Tuesday, August 12, 2008

The Old Nest Box...

Yesterday afternoon, when I walked down to barn and kennel area, I could hear the loud chirping of baby birds in the birdhouse that hangs on the Ponderosa pine tree next to the barn. The birdhouse was built by Aaron and Michelle many years ago, and it's showing signs of age and wear. That first year, it was hung on a tree behind our house a ways, and a house wren family nested in it. Aaron and Michelle were excited to see birds making themselves at home in the box, but they had been hoping it would attract a bluebird family.

The birdhouse has hung in various places around our house and property since then, and year after year, some type or another of small bird nests in it. Often, house wrens make themselves at home there, but this year, the box is inhabited by bluebirds.
Or is it a bluebird? Other birds have blue on them, too. I was thinking mountain bluebird or possibly western bluebird. Photos and drawings in most books are always so pristine, but if you look hard enough you can find a few pictures of scraggly birds, and in the case of this bird, that's helpful! At first I thought it was a western bluebird, but then I didn't know. And now I'm very much guessing this is a mountain bluebird after looking at some descriptions and comparisons at the Cornell ornithology webpage. The beak is longer and more pointy like a mountain bluebird's (I think), and though the western bluebird has vivid rust coloring on the chest, the mountain bluebird can have some russet coloring, too, (at least that's the impression I got from the Cornell page) and the amount on this bird is not significant. Whatever it is, that's a pretty rugged looking bird-- must be molting. At least I know it's not a house wren!

Every day when I'm in the vicinity of the barn, I can hear the baby birds in the birdhouse chirping hungrily, and I see the busy mother bird continuously flying off to find food and then flying back to feed her babies.

Yesterday afternoon, after watching for a bit, I decided to go back to the house for the camera, and then I leaned against the barn and waited. Soon enough, along came the mother bird. She didn't stay at the nest box opening for long, but when she arrived, there was an awful lot of noisy commotion. One eager baby bird put his wide-open mouth right up to the hole. (To me, the mother does not look amused. See how her head is turned away to the side a little, as if to say, "I will ignore that...").

As I watched the box and snapped pictures, I thought of the years the kids observed this same nest box. I remembered the first year it was built and hung on a tree. That was one of the years Melissa and Michelle were publishing their sticker newsletter. Each newsletter had a theme, and there were jokes, book reviews, articles, projects, trivia, contests, poems, and more. Every month, the newsletter was mailed off with stickers having to do with that month's theme stapled into the corner. It was a very creative project, and the girls did it completely on their own.I didn't usually get to peek at the newsletter until it was ready to be photocopied and mailed.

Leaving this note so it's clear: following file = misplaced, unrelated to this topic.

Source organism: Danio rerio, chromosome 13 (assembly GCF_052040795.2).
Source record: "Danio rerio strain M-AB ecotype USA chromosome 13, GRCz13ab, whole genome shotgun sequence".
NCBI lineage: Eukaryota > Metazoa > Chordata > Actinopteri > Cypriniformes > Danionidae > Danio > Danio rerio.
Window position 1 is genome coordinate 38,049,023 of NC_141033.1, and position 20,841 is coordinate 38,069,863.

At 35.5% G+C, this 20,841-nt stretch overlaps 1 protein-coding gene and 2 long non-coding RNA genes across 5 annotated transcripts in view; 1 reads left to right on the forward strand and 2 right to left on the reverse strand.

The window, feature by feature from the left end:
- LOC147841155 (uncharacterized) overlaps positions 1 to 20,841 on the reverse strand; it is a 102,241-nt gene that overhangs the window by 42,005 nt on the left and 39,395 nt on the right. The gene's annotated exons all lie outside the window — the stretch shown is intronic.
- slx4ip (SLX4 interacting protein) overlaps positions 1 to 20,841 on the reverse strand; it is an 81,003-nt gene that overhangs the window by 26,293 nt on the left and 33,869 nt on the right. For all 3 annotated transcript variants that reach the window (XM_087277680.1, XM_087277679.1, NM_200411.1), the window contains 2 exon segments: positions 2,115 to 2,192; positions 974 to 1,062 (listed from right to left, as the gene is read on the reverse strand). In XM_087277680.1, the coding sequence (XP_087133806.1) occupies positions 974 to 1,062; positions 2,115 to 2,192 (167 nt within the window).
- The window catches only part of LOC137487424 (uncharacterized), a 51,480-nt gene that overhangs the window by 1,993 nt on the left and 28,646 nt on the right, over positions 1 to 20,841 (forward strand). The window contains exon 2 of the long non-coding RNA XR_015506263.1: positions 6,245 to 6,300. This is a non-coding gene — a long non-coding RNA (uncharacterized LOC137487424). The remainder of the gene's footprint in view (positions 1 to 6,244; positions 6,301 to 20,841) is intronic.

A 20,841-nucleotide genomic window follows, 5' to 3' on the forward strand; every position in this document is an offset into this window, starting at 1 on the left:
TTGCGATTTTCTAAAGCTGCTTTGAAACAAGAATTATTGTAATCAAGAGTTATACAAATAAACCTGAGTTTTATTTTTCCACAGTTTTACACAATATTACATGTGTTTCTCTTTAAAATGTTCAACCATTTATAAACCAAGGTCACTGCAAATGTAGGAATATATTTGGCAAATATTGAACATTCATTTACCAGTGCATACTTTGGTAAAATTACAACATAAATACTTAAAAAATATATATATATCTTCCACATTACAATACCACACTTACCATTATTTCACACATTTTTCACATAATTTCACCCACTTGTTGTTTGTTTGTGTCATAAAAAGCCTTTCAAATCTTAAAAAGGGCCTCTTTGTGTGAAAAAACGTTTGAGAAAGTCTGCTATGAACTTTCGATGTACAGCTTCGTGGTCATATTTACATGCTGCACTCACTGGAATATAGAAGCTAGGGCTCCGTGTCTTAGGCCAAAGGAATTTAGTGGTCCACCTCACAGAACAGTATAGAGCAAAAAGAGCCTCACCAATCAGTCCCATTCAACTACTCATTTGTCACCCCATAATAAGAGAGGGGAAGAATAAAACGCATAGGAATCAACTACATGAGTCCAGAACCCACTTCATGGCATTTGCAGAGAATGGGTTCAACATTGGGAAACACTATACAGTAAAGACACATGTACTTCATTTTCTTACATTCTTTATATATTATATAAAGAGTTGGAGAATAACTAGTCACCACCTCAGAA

The theme of one of those newsletter issues was "Birds." In that issue, Michelle, then age 13, wrote an article about the nest box she built with Aaron. (If this is unreadable, I can transcribe it.):

Ever since she was fairly young, Michelle has always loved watching birds. She would often go out on the property to birdwatch with Aaron, both of them carrying binoculars. Michelle also usually had a notebook, a pencil, and at least one field guide with her.

One year, probably at around age 11 or 12, Michelle tramped around the property looking for bird nests. (Aaron may have been in on this one, too.) She made a map of all the ones she could find, describing each nest and the birds that made the nest. Then she tracked each one, making notes every day or two about the number of eggs in the nest, when they hatched, etc. It was, as was everything else she did with birds, her own, self-devised project, and she had a lot of fun with it.

Six years ago, when Michelle was a homeschool high school senior, she did a nest box observation project, keeping careful notes and taking photographs of house wrens building their nest (in that same nest box featured throughout this post), the laying of the eggs, the hatching eggs, the growing baby birds, predators that stalked the box, the parent wrens feeding the babies, the day the babies left the box, and more.

Michelle created a pretty scrapbook-journal of this project. Here are two photos I took of pages from that book-- this is the day the baby birds left the nest box. They were quite comfortable with Michelle, who had been peeking in at them every day of their lives.

Wow. Was that really six years ago?! Gosh, have fun learning with your children.

Time flies.

The old nest box has been around for years, and there are a lot of memories and stories to go with it. It's like that with a lot of things around our home.

I didn't mean to go on so long in this post, but one thing kept leading to another. And if you only knew how much I left out!